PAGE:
Mood versus energy/activity symptoms in bipolar disorder: which cluster of Hamilton Depression Rating Scale better distinguishes between mania, depression, and euthymia?

Sintomas de humor versus sintomas de energia/atividade no transtorno bipolar: qual grupo da Escala de Depressão de Hamilton distingue melhor entre mania, depressão e eutimia?

Elie Cheniaux Rafael de Assis da Silva Cristina M. T. Santana Antonio Egidio Nardi Alberto Filgueiras About the authors

Abstract

Introduction

Although bipolar disorder (BD) is traditionally included among mood disorders, some authors believe that changes in energy and motor activity, rather than mood changes, represent the true cardinal symptoms in mania and depression. The aim of the current study was to identify which cluster of the Hamilton Depression Rating Scale (HAM-D) better distinguishes between mania, depression and euthymia.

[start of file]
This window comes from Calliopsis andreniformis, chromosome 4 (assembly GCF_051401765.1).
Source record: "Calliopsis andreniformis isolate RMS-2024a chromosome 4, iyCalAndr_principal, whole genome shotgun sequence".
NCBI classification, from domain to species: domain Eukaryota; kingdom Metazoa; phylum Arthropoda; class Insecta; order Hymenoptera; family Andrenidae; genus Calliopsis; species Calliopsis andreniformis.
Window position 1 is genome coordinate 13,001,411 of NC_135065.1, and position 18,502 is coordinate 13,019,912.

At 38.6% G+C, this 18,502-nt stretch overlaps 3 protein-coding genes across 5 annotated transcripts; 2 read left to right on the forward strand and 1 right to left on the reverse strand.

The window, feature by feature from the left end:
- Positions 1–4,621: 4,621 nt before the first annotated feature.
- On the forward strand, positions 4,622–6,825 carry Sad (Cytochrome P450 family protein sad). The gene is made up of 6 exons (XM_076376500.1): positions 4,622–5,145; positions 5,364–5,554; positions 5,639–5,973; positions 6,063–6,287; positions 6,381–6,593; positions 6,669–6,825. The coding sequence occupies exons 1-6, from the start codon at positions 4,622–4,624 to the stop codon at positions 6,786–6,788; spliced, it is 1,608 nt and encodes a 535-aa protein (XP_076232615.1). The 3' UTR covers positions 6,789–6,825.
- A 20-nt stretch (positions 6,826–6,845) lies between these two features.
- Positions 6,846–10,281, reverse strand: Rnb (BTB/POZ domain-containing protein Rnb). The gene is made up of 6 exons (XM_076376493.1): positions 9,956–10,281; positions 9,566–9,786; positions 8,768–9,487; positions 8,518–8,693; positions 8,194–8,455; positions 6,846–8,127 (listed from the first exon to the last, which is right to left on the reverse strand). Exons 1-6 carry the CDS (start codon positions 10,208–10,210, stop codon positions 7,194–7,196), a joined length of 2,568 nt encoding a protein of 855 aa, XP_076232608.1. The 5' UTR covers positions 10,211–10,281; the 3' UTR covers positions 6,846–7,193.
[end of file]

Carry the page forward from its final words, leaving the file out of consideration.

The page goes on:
Method

A group of 106 patients with BD were followed for 13 years and repeatedly assessed with the HAM-D as well as with other clinical scales. To perform a comparison, HAM-D items were classified according to clinical criteria into three clusters: energy/activity symptoms, mood symptoms, and other symptoms. Item response theory (IRT) analyses were performed to provide a test information curve for those three clusters. We measured the prevalence of one cluster of symptoms over the other two throughout the latent trait.

Results

Considering HAM-D items individually, the IRT analysis revealed that there was a mixture of mood and energy/activity symptoms among the most discriminative items, both in depression and in euthymia. However, in mania, only energy/activity symptoms – i.e., general somatic symptoms and retardation – were among the most informative items. Considering the classification of items, both in depression as in mania, the energy/activity cluster was more informative than the mood cluster according to the IRT analysis.

Conclusion

Our data reinforce the view of hyperactivity and motor retardation as cardinal changes of mania and depression, respectively.

Bipolar disorder; Hamilton Depression Rating Scale; mood change; hyperactivity; factor analysis; item response theory

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